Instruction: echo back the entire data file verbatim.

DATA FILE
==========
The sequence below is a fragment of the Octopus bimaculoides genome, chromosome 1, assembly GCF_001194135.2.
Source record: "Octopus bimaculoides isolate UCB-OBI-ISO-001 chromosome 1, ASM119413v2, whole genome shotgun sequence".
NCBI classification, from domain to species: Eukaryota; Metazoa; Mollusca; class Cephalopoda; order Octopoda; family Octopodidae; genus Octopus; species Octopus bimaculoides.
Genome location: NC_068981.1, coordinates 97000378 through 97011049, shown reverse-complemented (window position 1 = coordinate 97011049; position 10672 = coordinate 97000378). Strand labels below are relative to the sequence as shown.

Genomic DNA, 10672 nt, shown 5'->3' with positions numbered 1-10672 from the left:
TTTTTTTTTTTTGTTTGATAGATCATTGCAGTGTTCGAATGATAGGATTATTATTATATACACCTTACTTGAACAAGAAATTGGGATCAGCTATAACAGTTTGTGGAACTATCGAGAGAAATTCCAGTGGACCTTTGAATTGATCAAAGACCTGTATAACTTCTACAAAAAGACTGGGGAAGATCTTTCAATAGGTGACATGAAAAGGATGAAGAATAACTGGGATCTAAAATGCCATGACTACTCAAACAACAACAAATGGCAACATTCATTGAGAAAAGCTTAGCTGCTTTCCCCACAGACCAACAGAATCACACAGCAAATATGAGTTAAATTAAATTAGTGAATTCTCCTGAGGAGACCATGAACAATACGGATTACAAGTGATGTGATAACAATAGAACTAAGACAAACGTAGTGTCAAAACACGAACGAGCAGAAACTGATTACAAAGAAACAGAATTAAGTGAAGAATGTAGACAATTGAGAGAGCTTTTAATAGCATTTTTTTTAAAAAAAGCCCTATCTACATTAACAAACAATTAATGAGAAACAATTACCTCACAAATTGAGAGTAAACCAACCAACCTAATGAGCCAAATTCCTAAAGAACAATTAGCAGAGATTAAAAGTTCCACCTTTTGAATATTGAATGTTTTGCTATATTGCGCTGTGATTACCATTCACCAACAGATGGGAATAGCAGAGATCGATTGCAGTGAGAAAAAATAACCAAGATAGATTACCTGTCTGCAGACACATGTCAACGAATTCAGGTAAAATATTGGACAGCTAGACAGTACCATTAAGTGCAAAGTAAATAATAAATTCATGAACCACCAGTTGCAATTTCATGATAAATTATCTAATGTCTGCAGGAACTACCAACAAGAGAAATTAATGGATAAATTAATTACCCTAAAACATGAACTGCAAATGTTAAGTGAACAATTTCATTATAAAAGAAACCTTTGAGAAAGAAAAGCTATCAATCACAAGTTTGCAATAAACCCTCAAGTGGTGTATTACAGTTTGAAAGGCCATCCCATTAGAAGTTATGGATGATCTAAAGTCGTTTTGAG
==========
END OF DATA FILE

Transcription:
The sequence below is a fragment of the Octopus bimaculoides genome, chromosome 1, assembly GCF_001194135.2.
Source record: "Octopus bimaculoides isolate UCB-OBI-ISO-001 chromosome 1, ASM119413v2, whole genome shotgun sequence".
NCBI classification, from domain to species: Eukaryota; Metazoa; Mollusca; class Cephalopoda; order Octopoda; family Octopodidae; genus Octopus; species Octopus bimaculoides.
Genome location: NC_068981.1, coordinates 97000378 through 97011049, shown reverse-complemented (window position 1 = coordinate 97011049; position 10672 = coordinate 97000378). Strand labels below are relative to the sequence as shown.

Genomic DNA, 10672 nt, shown 5'->3' with positions numbered 1-10672 from the left:
TTTTTTTTTTTTGTTTGATAGATCATTGCAGTGTTCGAATGATAGGATTATTATTATATACACCTTACTTGAACAAGAAATTGGGATCAGCTATAACAGTTTGTGGAACTATCGAGAGAAATTCCAGTGGACCTTTGAATTGATCAAAGACCTGTATAACTTCTACAAAAAGACTGGGGAAGATCTTTCAATAGGTGACATGAAAAGGATGAAGAATAACTGGGATCTAAAATGCCATGACTACTCAAACAACAACAAATGGCAACATTCATTGAGAAAAGCTTAGCTGCTTTCCCCACAGACCAACAGAATCACACAGCAAATATGAGTTAAATTAAATTAGTGAATTCTCCTGAGGAGACCATGAACAATACGGATTACAAGTGATGTGATAACAATAGAACTAAGACAAACGTAGTGTCAAAACACGAACGAGCAGAAACTGATTACAAAGAAACAGAATTAAGTGAAGAATGTAGACAATTGAGAGAGCTTTTAATAGCATTTTTTTTAAAAAAAGCCCTATCTACATTAACAAACAATTAATGAGAAACAATTACCTCACAAATTGAGAGTAAACCAACCAACCTAATGAGCCAAATTCCTAAAGAACAATTAGCAGAGATTAAAAGTTCCACCTTTTGAATATTGAATGTTTTGCTATATTGCGCTGTGATTACCATTCACCAACAGATGGGAATAGCAGAGATCGATTGCAGTGAGAAAAAATAACCAAGATAGATTACCTGTCTGCAGACACATGTCAACGAATTCAGGTAAAATATTGGACAGCTAGACAGTACCATTAAGTGCAAAGTAAATAATAAATTCATGAACCACCAGTTGCAATTTCATGATAAATTATCTAATGTCTGCAGGAACTACCAACAAGAGAAATTAATGGATAAATTAATTACCCTAAAACATGAACTGCAAATGTTAAGTGAACAATTTCATTATAAAAGAAACCTTTGAGAAAGAAAAGCTATCAATCACAAGTTTGCAATAAACCCTCAAGTGGTGTATTACAGTTTGAAAGGCCATCCCATTAGAAGTTATGGATGATCTAAAGTCGTTTTGAG